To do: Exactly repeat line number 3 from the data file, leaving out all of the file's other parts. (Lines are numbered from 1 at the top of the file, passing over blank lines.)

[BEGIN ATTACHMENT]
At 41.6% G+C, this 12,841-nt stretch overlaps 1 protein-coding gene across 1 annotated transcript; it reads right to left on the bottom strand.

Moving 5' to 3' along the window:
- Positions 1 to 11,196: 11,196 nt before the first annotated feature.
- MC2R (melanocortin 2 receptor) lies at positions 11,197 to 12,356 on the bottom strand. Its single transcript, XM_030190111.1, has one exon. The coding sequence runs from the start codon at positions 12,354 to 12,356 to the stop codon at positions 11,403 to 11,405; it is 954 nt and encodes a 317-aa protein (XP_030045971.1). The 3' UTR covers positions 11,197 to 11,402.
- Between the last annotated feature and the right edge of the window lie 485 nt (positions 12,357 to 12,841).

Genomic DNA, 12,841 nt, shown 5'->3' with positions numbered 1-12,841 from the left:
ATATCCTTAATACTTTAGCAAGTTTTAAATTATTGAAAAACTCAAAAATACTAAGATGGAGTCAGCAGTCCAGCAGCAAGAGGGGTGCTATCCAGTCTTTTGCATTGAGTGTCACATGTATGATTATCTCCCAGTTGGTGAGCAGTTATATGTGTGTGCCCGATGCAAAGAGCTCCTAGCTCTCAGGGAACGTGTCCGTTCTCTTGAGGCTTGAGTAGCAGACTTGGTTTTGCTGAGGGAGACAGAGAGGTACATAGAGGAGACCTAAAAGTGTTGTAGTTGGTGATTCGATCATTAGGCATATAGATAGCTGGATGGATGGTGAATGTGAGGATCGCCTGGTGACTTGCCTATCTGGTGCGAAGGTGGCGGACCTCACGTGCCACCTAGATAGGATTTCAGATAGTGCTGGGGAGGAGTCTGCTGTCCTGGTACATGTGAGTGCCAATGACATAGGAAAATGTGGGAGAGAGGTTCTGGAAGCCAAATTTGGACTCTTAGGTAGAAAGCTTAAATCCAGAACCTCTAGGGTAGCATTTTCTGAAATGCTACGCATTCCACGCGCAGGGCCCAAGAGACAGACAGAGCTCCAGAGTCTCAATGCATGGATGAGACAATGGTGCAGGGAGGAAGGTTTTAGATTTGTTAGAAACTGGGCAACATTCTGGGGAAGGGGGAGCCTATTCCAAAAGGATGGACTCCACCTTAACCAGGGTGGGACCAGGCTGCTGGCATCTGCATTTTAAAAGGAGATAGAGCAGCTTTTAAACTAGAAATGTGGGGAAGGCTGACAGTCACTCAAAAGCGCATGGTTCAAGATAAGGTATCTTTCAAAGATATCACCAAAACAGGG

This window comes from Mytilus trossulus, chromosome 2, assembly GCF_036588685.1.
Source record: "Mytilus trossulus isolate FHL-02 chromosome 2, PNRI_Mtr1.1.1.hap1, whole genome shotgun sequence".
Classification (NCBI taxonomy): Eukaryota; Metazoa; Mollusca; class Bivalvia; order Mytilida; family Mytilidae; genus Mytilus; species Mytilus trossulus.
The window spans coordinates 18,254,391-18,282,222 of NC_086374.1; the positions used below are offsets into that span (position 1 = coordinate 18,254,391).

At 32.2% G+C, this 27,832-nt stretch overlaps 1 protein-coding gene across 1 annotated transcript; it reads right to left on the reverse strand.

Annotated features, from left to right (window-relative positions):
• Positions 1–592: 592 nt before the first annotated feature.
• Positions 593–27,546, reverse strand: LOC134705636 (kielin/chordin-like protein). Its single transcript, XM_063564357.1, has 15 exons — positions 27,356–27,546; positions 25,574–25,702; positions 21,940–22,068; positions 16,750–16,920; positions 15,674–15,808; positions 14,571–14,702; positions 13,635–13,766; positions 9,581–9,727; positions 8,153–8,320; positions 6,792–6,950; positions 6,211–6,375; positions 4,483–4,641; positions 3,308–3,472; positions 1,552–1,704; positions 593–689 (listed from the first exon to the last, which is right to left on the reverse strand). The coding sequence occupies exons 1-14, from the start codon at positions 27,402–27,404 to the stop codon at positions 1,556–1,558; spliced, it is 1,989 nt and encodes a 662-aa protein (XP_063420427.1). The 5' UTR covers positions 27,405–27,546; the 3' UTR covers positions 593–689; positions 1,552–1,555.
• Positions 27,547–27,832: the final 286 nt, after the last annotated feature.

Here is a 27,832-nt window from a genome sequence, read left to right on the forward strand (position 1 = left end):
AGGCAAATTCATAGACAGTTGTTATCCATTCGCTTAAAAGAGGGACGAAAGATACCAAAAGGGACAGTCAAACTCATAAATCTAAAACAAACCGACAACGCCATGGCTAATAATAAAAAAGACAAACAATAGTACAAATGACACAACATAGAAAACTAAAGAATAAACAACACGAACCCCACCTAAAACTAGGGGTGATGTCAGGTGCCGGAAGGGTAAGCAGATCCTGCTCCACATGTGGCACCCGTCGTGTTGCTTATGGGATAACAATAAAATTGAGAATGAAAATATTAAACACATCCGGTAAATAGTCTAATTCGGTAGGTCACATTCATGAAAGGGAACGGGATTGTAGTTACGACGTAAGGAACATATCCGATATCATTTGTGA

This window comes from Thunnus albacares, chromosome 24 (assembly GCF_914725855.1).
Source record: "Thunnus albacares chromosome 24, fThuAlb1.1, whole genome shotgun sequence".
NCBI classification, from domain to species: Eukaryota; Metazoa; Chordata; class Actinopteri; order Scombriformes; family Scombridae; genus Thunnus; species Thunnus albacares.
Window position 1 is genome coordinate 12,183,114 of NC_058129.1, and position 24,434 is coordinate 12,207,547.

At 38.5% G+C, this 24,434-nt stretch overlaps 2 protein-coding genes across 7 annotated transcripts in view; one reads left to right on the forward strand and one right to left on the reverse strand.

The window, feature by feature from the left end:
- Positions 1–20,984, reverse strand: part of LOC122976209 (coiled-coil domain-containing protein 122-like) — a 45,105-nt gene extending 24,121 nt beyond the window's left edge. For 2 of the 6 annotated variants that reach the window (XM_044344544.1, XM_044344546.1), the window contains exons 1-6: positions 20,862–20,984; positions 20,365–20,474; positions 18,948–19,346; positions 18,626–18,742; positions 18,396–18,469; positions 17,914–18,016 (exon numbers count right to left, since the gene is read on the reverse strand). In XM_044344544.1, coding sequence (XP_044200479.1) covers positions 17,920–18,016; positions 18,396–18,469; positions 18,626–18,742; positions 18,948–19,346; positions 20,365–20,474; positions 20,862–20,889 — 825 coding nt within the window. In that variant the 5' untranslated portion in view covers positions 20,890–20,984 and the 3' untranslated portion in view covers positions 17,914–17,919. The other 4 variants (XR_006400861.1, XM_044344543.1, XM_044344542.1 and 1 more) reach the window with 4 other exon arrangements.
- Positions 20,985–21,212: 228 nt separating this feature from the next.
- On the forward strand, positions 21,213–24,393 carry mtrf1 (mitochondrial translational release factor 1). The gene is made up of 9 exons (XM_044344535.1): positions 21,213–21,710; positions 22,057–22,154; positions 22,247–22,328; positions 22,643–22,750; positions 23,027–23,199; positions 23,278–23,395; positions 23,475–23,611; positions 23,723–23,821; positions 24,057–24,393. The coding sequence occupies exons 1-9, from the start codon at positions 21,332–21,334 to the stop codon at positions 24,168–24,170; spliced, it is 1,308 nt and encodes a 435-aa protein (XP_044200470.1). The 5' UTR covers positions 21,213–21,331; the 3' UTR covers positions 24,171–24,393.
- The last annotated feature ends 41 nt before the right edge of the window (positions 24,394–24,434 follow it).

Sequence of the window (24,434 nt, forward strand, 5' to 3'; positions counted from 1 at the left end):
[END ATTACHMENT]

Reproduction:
- Positions 1 to 11,196: 11,196 nt before the first annotated feature.